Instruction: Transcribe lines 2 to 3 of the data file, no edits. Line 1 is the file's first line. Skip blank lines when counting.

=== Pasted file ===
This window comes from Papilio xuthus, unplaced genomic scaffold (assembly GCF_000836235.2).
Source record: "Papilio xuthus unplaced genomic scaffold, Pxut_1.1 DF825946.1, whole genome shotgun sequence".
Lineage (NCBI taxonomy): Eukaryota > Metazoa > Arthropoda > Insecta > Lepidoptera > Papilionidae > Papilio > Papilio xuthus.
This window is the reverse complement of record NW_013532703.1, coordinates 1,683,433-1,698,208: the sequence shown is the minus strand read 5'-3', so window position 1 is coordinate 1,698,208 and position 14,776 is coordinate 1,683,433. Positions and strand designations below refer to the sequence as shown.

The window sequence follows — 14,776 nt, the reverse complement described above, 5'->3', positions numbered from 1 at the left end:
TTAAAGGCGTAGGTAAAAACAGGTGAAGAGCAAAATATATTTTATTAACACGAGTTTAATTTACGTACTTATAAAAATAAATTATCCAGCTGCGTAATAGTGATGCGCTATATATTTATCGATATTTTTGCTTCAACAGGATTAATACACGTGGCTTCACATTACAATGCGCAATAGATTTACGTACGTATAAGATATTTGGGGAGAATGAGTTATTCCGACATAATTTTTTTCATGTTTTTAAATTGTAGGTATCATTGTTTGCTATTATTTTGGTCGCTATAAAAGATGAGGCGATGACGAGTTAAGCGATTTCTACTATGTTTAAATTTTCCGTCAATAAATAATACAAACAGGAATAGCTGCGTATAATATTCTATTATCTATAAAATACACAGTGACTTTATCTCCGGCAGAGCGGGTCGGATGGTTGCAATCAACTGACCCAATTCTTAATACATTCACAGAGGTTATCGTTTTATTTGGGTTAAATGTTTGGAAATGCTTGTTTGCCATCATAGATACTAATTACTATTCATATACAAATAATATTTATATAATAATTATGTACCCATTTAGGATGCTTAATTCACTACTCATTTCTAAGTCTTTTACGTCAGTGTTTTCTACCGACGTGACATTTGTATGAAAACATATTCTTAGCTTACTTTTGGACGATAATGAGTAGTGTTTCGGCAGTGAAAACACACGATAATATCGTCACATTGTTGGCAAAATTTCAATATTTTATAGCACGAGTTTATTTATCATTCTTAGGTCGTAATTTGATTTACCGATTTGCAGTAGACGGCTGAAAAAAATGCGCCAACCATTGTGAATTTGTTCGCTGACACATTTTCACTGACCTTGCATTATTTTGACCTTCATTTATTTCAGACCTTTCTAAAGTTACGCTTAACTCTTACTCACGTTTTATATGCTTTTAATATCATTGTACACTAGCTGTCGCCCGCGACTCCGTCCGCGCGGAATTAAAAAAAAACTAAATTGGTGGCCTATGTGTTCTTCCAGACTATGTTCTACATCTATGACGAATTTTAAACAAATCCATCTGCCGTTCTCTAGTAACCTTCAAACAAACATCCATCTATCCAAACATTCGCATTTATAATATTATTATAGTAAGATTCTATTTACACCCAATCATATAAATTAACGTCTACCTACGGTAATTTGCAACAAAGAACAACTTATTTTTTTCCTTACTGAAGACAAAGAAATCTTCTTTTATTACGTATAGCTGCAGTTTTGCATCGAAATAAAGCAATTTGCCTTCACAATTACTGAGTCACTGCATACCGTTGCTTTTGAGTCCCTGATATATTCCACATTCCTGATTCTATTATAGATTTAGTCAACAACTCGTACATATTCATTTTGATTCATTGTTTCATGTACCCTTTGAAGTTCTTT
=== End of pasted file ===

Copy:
Source record: "Papilio xuthus unplaced genomic scaffold, Pxut_1.1 DF825946.1, whole genome shotgun sequence".
Lineage (NCBI taxonomy): Eukaryota > Metazoa > Arthropoda > Insecta > Lepidoptera > Papilionidae > Papilio > Papilio xuthus.